Second Woman Claims HIV Infection From Blood Transfusion In Tamil Nadu

Hospital authorities have denied the allegation, stating that she may have contracted HIV through other means.

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Second Woman Claims HIV Infection From Blood Transfusion In Tamil Nadu

The blood transfusion was conducted to rectify the woman's low haemoglobin levels.


Chennai: 

Highlights

  1. Woman, 27, allegedly contracted HIV during blood transfusion in Chennai
  2. Was referred to the hospital when she was pregnant
  3. Donors had tested negative for the virus, hospital authorities said

Two days after a woman was allegedly infected by HIV due to a faulty medical procedure at a Tamil Nadu hospital, a similar case has now come to light in Chennai. A 27-year-old woman has accused doctors at the prominent Kilpauk Medical College Hospital of criminal negligence, alleging that she contracted the virus during a blood transfusion procedure in April.

Hospital authorities have denied the claim, and maintained that she may have contracted HIV through other means.

The woman has claimed that she was referred to the Kilpauk Medical College Hospital from a primary health care centre on the outskirts of the city in a pregnant state. The blood used for the transfusion, supposed to elevate her low haemoglobin levels, was sourced from two different donors.

While it has been confirmed that the woman is HIV-positive, hospital authorities maintain that both the donors had tested negative for the virus before and after the procedure. However, they couldn't say if the woman was admitted with the infection because she wasn't made to undergo the requisite test.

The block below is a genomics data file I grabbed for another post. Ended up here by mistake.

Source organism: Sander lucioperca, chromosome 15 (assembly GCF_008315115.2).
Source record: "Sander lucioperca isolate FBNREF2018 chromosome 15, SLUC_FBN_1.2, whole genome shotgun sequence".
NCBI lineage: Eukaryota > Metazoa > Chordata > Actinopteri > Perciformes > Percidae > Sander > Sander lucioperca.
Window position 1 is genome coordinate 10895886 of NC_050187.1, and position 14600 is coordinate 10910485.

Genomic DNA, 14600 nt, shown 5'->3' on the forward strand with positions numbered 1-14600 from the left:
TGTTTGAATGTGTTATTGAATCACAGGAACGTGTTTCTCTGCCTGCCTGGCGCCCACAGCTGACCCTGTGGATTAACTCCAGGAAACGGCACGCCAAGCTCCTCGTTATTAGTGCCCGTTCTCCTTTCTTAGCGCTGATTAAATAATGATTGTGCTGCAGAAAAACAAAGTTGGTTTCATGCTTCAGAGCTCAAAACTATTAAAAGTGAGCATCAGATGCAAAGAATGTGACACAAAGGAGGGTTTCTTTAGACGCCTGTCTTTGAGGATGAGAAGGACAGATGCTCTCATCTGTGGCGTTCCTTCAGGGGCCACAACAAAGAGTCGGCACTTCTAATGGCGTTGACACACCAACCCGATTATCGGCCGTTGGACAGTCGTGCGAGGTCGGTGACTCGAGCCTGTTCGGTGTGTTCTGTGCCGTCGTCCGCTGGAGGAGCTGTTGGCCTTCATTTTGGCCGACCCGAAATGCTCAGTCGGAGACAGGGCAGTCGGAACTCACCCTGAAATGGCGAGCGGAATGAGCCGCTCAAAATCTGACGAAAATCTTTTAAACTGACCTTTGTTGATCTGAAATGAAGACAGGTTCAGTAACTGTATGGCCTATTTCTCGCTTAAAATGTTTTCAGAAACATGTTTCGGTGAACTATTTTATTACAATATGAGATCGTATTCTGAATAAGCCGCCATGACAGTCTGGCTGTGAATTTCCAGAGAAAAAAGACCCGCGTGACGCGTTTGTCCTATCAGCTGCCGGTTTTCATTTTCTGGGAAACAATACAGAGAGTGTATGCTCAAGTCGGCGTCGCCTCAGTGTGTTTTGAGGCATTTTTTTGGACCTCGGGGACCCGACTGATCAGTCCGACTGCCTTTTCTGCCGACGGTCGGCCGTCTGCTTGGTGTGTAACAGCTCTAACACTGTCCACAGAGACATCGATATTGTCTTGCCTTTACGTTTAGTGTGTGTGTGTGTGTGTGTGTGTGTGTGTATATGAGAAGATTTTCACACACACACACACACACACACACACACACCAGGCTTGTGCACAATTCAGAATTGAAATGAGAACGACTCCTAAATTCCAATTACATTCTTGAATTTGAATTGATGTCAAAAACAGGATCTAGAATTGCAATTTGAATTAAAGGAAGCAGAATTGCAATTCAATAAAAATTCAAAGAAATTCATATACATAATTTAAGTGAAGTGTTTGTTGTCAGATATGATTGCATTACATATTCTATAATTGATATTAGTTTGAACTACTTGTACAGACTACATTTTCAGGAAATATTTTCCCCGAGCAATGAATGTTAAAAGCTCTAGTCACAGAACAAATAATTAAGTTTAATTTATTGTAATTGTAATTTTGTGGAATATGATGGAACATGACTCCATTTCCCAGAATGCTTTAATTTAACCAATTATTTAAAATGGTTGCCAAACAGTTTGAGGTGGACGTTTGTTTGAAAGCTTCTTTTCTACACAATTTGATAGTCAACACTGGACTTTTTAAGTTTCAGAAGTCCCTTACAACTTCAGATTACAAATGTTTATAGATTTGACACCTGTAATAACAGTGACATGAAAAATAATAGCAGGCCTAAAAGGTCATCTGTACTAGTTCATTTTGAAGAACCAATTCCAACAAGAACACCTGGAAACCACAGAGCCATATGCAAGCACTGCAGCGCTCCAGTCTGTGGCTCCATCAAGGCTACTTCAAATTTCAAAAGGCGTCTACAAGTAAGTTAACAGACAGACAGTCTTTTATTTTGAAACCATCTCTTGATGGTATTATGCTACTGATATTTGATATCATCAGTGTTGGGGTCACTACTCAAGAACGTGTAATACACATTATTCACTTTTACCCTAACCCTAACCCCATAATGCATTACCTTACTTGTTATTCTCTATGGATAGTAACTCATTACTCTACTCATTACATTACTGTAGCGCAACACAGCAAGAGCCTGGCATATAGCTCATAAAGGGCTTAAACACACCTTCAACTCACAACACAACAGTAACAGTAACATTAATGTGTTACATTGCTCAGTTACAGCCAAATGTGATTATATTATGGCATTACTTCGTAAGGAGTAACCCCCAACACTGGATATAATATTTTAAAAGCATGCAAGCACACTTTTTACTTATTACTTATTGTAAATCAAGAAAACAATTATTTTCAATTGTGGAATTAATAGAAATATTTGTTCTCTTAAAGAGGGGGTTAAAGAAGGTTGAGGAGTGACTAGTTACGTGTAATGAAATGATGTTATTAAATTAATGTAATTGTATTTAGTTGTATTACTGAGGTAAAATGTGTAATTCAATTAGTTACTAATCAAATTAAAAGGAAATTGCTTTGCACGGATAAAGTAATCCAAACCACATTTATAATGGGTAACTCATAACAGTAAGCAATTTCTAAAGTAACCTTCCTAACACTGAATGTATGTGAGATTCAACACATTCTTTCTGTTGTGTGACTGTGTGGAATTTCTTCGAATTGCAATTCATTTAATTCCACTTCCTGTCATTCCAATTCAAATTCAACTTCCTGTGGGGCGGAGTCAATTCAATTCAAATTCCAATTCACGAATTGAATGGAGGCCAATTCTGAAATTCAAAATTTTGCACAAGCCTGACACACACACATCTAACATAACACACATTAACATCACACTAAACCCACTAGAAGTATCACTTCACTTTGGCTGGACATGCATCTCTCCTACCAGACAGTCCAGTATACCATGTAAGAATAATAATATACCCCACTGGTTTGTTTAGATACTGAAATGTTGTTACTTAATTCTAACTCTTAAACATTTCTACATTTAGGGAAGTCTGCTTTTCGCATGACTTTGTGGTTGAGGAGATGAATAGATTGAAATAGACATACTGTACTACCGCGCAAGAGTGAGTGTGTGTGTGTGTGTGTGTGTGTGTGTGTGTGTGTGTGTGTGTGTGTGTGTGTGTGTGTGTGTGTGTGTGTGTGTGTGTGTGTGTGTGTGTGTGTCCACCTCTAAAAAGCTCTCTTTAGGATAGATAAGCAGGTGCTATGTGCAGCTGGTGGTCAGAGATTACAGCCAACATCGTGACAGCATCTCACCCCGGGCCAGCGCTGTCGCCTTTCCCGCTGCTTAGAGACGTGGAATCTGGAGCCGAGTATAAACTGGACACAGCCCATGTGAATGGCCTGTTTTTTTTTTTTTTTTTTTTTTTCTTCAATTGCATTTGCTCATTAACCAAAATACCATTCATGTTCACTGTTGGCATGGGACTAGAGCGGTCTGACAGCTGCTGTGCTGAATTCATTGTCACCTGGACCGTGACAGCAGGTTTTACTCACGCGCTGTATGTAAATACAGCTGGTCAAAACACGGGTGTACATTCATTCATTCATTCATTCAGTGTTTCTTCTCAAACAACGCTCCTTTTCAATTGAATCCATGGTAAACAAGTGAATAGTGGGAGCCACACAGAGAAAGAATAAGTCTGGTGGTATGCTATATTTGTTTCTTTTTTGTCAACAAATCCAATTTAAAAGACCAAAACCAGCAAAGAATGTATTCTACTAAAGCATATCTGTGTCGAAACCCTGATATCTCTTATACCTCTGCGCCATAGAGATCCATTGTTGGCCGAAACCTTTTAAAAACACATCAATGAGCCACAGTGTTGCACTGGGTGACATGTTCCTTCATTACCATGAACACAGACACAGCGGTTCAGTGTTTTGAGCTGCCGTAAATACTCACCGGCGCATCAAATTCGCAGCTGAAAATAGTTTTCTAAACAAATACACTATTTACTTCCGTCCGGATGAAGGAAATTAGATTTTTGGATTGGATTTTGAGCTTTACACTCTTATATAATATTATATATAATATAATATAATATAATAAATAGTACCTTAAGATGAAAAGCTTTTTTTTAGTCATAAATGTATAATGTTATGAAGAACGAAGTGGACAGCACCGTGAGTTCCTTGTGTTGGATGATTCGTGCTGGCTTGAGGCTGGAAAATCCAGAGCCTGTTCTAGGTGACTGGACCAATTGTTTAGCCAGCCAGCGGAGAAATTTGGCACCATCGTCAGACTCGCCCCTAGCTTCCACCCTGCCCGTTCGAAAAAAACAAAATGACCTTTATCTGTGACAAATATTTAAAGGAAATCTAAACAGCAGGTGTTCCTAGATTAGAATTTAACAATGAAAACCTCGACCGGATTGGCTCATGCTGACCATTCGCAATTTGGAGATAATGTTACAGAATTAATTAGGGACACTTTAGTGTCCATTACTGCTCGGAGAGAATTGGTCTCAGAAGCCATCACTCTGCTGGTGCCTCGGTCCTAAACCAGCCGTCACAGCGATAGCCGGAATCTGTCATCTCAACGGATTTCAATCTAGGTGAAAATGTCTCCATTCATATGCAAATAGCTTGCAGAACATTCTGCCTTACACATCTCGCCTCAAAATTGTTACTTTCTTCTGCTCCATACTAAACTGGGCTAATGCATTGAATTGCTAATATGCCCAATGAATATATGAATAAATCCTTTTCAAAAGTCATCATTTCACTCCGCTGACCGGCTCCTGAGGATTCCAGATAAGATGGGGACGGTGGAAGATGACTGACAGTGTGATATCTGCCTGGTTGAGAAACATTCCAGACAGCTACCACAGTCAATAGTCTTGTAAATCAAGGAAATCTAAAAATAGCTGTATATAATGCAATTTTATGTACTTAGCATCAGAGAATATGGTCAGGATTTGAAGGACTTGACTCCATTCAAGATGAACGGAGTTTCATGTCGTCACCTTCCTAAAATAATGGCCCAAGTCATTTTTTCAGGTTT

Dr P Vasanthamani, the Dean of Kilpauk Medical College Hospital, denied that it was a lapse on their part. "As she had come here in a semi-critical condition, we had no option but conduct the procedure on the basis of documents she produced. We just couldn't waste any time doing a test that would have taken three hours. Such a delay could have endangered her life. But our records clearly show that the donors were HIV-negative," she told NDTV, adding that the woman could have contracted the virus orally or through a sexual relationship.

The woman's three-month-old infant doesn't seem to be infected with the virus, thanks to the anti-retroviral treatment she had earlier undergone.

This case comes barely two days after a 24-year-old pregnant woman was found to have contracted the deadly virus under similar circumstances at a government hospital in the state's Virudhunagar district. Although the blood donor in this case was found to be HIV positive two years ago the counsellors failed to inform him after discarding his blood. 

Unaware of his HIV positive status he donated blood yet again in November after tests showed him HIV negative. Authorities suspect the lab technicians did not do the test. Two lab technicians and a counsellor were suspended after the incident, and the government offered financial compensation as well as jobs to the woman and her husband.  The Madras High Court and the National Human Rights Commission have also sought a report in this regard.



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